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English Idioms and Idiomatic Expressions 


Alphabetical List of Idioms P, page 8

Idioms P, page 8:  from:   'play possum'   to:   'deep pockets'


  • play possum
    • When someone plays possum, they pretend to be dead or asleep in order to avoid something they don't want to do.
      "Sarah's not asleep. She's just playing possum because she doesn't want to come swimming."

  • play second fiddle
    • If you play second fiddle to another person, you accept to be second in importance to that person, or have a lower position.
      "John resented having to play second fiddle to the sales manager when the company was restructured."

  • play for time
    • If you play for time, you try to delay or prevent something from happening in order to gain an advantage.
      "He decided to play for time in the hope that the price would decrease."

  • play truant
    • A young person who plays truant stays away from school without permission or excuse.
      "Ben has no reason to be absent from school - he's playing truant again!"

  • play a waiting game
    • If you play a waiting game, you deliberately delay taking action in order to be able to act more effectively later.
      "The cat keeps its eye on the bird, carefully playing a waiting game."

  • (not) play with a full deck (of cards)
    • Someone who is not playing with a full deck (of cards) lacks intelligence or does not have full mental abilities.
      "Old Mrs.Whitehead was not playing with a full deck when she bought that fancy lawnmower!"

  • (as) pleased/proud as punch
    • Someone who is aspleased or as proud as punch is delighted or feels very satisfied about something.
      "Danny was as proud as punch when he won the tennis match."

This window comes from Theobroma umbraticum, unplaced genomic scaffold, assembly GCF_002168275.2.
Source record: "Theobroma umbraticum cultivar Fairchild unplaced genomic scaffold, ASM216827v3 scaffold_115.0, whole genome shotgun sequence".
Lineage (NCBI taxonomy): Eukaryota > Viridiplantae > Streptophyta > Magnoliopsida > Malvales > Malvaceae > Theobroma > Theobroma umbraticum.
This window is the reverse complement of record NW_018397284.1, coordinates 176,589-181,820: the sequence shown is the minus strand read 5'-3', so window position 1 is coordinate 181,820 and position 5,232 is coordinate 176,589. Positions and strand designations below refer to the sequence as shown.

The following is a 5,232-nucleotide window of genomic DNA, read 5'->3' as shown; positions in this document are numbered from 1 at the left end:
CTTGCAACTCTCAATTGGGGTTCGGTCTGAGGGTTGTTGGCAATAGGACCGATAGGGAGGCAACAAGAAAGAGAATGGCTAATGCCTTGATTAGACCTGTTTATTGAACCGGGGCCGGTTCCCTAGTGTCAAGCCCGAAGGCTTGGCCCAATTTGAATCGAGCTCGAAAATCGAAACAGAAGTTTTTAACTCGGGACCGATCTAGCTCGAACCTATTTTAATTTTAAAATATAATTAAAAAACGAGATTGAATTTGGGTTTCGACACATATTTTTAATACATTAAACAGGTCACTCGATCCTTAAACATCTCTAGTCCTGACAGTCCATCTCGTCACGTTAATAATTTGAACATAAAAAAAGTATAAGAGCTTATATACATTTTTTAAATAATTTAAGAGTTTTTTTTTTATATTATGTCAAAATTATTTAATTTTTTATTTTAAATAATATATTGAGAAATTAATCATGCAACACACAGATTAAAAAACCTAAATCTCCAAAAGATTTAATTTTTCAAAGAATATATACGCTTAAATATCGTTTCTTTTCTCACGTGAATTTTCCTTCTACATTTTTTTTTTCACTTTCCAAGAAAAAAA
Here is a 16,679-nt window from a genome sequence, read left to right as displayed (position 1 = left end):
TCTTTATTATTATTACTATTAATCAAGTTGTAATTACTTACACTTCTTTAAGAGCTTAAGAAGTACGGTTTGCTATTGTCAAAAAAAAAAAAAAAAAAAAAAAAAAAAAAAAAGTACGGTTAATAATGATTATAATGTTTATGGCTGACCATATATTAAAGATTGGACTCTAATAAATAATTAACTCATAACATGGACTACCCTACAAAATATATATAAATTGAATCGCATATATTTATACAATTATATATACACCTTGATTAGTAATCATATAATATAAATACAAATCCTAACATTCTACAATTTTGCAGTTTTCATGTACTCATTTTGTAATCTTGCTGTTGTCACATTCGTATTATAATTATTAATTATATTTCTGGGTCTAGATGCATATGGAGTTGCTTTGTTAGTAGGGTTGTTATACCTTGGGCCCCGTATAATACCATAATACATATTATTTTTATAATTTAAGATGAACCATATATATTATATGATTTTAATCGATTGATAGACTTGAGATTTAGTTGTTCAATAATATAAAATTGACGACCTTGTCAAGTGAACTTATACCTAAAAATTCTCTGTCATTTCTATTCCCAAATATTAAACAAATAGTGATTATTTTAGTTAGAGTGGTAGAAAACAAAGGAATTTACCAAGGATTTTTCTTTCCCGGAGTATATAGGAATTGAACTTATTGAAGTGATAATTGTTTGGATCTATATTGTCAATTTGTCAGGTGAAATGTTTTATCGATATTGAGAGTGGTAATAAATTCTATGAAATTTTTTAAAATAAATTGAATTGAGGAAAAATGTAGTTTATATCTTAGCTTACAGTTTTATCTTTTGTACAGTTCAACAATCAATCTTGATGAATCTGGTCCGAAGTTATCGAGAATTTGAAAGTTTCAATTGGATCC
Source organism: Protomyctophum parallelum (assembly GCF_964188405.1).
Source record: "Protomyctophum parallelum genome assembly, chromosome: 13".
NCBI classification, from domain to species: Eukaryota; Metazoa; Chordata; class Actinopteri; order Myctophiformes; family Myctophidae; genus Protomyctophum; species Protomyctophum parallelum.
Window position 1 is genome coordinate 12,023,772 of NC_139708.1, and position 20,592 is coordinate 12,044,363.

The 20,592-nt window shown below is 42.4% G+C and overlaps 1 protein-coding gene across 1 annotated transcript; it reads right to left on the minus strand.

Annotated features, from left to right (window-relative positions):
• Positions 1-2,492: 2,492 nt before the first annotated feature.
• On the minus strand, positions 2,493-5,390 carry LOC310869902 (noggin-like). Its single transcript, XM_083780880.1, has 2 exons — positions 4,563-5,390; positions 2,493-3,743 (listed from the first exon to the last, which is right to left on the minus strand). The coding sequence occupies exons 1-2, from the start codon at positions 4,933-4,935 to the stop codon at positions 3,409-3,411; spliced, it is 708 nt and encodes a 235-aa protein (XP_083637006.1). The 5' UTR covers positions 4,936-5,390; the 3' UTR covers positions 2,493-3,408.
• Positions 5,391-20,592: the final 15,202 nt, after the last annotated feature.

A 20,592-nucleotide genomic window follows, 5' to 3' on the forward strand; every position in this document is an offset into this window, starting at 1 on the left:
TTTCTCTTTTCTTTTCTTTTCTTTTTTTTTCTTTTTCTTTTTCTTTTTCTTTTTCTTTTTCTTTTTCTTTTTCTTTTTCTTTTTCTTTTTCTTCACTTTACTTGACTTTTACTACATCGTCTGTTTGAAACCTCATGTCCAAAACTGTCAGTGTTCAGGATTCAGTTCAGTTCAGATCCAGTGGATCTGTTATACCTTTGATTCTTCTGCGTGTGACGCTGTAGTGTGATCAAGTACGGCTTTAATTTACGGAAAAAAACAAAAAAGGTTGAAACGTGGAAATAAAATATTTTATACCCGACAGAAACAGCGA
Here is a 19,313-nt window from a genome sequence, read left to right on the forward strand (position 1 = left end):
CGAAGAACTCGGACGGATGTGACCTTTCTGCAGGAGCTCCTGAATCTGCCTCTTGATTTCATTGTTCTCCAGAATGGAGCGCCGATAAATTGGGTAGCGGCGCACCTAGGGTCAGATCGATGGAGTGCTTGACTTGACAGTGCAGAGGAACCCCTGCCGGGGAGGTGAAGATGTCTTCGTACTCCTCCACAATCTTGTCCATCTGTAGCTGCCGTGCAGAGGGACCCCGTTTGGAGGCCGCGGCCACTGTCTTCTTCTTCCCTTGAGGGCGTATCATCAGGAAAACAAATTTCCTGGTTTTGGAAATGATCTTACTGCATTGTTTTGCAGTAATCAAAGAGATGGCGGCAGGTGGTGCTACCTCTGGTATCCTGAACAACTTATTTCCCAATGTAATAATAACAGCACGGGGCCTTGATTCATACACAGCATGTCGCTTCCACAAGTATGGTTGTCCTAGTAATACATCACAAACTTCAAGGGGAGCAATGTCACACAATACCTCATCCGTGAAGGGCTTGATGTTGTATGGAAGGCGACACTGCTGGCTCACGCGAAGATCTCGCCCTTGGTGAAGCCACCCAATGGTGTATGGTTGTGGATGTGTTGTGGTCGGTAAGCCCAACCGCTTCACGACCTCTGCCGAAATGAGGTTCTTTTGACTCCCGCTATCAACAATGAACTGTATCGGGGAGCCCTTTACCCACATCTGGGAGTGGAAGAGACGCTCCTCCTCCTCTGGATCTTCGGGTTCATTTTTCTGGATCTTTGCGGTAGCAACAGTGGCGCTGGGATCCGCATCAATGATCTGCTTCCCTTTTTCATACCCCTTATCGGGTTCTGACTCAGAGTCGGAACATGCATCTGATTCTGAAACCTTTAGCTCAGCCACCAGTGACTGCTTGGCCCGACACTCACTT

• guilty pleasure
    • Enjoying something which is not generally held in high regard, while at the same time feeling a bit guilty about it, is called a guilty pleasure.
      "Reading gossip magazines is a guilty pleasure for many women … and some men too!"

  • pluck (something) out of the air
    • To pluck something out of the air means to say a name, date, number, etc. spontaneously, without thinking about it.
      "What are we going to call the cat?"
      I just plucked a name out of the air and said: " How about Daisy?"


  • plug something
    • If you promote something by talking about it favourably, for example during a radio or TV interview, you plug it.
      "He has accepted to appear on the show if he can plug his new book."

  • a plum job
    • A desirable position which is well-paid and considered relatively easy is called a plum job.
      "Ideally he'd like to find himself a plum job in New York."

  • a plum in your mouth
    • Someone who speaks with an upper-class accent is said to have a plum in their mouth.
      "He speaks just like an aristocrat - with a plum in his mouth!"

  • a pocket of resistance
    • A small group of people you resist change or disagree with a proposal form a pocket of resistance.
      "The new boss wants to introduce job-sharing, but there's a pocket of resistance in the sales department."

  • deep pockets
    • A person or organisation who has a lot of money has deep pockets.
      "Andy's business is not doing well at the moment. He says he needs a friend with deep pockets!"

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